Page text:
Sunday, December 12, 2010

Some condo owners may lose FHA financing

I think this is another reason we really don't need government programs to help purchase homes.  This programs have a tendency to dift into too much red tape.  The costs increase beyond the value of the program.
On Wednesday, an estimated 2,200 condominium projects missed an eligibility deadline involving sales or refinancings using Federal Housing Administration-insured mortgages. The deadline was originally set by FHA for recertification or approval of these projects, but at the last minute the agency agreed to extend eligibility for most of them -- 23,000 projects -- into next year, with a series of rolling expiration dates. A group of 2,200 condo projects around the country received extensions only until the end of this month.
What this means, say lenders and condo experts, is that unsuspecting unit owners nationwide could suddenly be cut off from an increasingly important source of mortgage money. In some markets where FHA accounts for 75% or more of first-time home purchases, condo sellers could be severely handicapped. In parts of the country with heavy concentrations of condos, such as California, Florida, New England, Washington, D.C., and the urban Midwest, the effects could even depress sales prices.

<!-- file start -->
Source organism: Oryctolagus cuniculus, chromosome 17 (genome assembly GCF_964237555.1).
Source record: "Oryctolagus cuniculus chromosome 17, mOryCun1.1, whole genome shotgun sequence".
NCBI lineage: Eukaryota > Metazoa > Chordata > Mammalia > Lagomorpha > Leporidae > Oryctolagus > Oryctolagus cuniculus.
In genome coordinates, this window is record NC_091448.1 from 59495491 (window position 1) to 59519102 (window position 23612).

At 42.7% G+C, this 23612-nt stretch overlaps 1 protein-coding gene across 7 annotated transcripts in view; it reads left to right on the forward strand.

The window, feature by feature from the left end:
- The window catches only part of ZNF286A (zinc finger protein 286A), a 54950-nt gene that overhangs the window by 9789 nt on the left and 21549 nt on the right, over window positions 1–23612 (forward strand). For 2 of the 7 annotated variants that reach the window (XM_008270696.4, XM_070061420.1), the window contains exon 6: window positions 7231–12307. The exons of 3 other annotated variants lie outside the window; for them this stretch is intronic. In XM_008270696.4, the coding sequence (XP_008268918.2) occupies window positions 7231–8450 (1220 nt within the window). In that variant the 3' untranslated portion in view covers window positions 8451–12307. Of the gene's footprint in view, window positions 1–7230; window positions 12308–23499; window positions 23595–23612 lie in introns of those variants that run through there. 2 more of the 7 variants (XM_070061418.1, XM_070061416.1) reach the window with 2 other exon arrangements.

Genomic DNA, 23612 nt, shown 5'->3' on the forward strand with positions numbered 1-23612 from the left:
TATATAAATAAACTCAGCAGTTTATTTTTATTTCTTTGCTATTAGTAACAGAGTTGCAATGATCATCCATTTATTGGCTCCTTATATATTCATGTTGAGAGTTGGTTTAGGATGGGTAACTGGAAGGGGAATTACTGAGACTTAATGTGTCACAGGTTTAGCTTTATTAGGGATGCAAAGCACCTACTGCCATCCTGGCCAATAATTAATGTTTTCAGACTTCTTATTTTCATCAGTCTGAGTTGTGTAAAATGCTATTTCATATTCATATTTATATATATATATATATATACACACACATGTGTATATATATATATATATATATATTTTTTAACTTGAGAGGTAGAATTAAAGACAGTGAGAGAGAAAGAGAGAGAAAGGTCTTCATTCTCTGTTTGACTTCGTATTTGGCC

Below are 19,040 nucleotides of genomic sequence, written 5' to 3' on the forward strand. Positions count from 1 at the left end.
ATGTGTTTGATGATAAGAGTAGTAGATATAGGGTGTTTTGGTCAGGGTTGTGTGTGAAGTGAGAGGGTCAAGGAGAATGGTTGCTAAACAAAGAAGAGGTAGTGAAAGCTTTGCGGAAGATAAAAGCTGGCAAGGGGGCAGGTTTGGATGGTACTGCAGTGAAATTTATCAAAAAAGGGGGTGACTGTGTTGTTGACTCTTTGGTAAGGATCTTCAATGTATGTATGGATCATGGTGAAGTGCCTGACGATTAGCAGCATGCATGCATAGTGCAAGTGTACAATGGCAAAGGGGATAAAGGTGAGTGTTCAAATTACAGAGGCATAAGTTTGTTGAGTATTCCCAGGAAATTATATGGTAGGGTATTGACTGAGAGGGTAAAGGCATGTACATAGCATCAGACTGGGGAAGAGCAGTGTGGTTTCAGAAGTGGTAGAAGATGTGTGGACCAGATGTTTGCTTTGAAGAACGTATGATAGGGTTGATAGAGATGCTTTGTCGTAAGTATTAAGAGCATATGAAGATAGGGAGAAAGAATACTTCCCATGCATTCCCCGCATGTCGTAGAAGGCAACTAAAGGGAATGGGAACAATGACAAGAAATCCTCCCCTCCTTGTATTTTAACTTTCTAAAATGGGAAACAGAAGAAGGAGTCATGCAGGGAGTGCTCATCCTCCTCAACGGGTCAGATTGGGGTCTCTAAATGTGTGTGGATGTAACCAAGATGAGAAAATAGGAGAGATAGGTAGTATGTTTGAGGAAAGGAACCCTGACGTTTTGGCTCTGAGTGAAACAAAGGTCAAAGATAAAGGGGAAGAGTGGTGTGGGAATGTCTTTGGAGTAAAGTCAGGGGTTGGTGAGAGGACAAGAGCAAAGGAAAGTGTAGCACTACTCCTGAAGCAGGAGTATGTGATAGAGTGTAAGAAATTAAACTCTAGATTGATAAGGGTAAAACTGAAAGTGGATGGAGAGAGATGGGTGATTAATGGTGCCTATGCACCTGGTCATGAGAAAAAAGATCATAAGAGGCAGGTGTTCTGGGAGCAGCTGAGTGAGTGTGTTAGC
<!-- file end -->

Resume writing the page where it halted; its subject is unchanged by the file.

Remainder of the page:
Currently FHA is currently about 35% to 40% of the buyer market, so these condo associations are going to lose a lot of potential buyers.  In 2005, the FHA market share was closer to 3%.

Though the precise expiration schedules were not immediately available, FHA officials said they planned to notify condo associations, management companies and lenders on the specifics shortly.
What can owners do? Tops on the list, according to FHA officials, is to get in touch with the leaders of your homeowners association. Ask them to do what's necessary to get the project through the approval hoops. Large mortgage lenders can also get the ball rolling if they want to finance a unit in the project.
Costs for a recertification or approval can run from just under $1,000 to more than $3,000. Time for approvals may be a much more significant factor, however. Eberhardt says his firm can assemble documents and create a package for the FHA in about five days, but the process can extend for an additional 45 days to more than 60 days if the FHA staff is overwhelmed with applications. That just might happen in the coming weeks as unit owners begin learning about their financing cutoff deadlines.

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